Medicine is an imperfect science, its history shot through with barbaric and dubious practices from grave robbing to bloodletting. Since even before the time of that father of modern medicine, it can seem that physicians have more often violated Hippocrates’ decree “above all, do no harm” than abided by it. The psychiatric field gets the worst rap. Shock therapy, trepanation, and trans-orbital lobotomies do not command the same kind of grudging respect we can now muster for the similarly slow and painful advance of other healing disciplines. It is only now, with a critical retrospective eye, that we can see that some of these psychiatric therapies had the right idea despite their heavy-handed approach. Shock therapy evolved and has emerged in the more sophisticated form of deep brain stimulation to treat patients with Parkinson’s and Huntington’s disease. Lobotomies no longer arbitrarily hulk-smash our precious frontal lobes, but a similar practice can target and carefully excise cortical regions to treat difficult cases of obsessive compulsive disorder and depression; the cingulotomy procedure that involves singeing small holes in the cingular lobe that sits atop our brainstem is one example (1). The craniotomy, in which a section of skull or “bone flap” is temporarily removed, can alleviate intracranial pressure and is essentially the modern version of trepanation. In this era of modern medicine, the goal is less excision, more precision. Fewer ice picks, too. The practice of pyrotherapy, in which malaria infection was intentionally used to treat advanced syphilis, is also one for the books. It is one of the stranger stories populating the history of medicine and includes a Nazi sympathizer, human experimentation and blood-swapping transfusions infused w Continue reading >>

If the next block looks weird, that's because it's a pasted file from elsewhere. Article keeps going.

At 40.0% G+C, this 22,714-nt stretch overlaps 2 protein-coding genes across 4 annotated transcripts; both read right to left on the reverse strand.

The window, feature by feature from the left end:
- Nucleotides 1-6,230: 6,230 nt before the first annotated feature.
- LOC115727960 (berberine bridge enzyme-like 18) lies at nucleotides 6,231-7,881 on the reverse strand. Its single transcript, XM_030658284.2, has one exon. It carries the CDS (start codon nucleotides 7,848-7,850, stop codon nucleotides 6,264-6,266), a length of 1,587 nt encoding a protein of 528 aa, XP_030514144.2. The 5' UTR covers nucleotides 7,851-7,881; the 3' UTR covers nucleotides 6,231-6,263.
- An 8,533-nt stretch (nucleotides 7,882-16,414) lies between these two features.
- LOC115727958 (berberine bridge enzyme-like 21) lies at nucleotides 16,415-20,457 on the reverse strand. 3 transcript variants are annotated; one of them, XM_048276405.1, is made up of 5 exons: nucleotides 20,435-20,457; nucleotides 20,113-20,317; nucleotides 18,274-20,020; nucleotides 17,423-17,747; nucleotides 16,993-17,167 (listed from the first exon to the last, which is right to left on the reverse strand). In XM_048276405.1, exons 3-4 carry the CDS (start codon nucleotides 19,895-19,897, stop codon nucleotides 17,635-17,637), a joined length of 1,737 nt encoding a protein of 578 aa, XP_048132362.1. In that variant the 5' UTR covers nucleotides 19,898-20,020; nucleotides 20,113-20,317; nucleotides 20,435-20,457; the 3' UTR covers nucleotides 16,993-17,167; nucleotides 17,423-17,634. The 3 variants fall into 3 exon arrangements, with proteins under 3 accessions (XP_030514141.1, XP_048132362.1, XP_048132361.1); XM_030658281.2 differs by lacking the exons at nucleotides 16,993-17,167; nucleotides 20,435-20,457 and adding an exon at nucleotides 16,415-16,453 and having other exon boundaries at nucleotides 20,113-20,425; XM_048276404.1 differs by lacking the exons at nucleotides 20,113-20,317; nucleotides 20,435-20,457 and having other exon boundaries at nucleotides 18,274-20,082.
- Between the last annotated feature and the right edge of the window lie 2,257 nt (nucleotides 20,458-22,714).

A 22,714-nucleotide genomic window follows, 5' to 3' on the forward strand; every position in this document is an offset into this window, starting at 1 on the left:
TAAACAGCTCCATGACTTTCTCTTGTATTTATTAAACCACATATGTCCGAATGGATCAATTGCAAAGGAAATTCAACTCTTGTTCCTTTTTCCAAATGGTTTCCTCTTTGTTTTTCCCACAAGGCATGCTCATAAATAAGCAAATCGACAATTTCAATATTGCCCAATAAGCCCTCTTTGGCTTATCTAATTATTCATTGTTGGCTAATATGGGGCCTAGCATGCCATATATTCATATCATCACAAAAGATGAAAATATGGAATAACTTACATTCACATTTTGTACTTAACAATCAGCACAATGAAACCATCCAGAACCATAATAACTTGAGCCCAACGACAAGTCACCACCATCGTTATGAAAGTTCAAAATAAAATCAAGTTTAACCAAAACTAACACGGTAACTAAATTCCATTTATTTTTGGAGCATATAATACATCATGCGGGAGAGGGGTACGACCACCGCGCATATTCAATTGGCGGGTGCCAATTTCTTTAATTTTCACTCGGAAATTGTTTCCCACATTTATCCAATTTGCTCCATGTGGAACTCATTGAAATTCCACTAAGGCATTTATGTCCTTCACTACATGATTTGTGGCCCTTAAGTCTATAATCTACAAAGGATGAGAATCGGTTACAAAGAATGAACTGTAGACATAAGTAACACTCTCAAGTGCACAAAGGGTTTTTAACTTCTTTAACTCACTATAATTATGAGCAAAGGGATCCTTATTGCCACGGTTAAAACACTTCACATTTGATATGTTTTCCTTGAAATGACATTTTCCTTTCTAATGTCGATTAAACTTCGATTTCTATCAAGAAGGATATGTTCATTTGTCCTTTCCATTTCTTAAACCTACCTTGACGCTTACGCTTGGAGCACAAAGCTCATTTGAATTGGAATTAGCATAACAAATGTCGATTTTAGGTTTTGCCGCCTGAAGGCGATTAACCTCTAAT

Insulin Shock Treatment In Schizophrenia

Insulin Shock Treatment In Schizophrenia

Full text Full text is available as a scanned copy of the original print version. Get a printable copy (PDF file) of the complete article (579K), or click on a page image below to browse page by page. Articles from Canadian Medical Association Journal are provided here courtesy of Canadian Medical Association Continue reading >>

Nonpharmacological, Somatic Treatments Of Depression: Electroconvulsive Therapy And Novel Brain Stimulation Modalities

Nonpharmacological, Somatic Treatments Of Depression: Electroconvulsive Therapy And Novel Brain Stimulation Modalities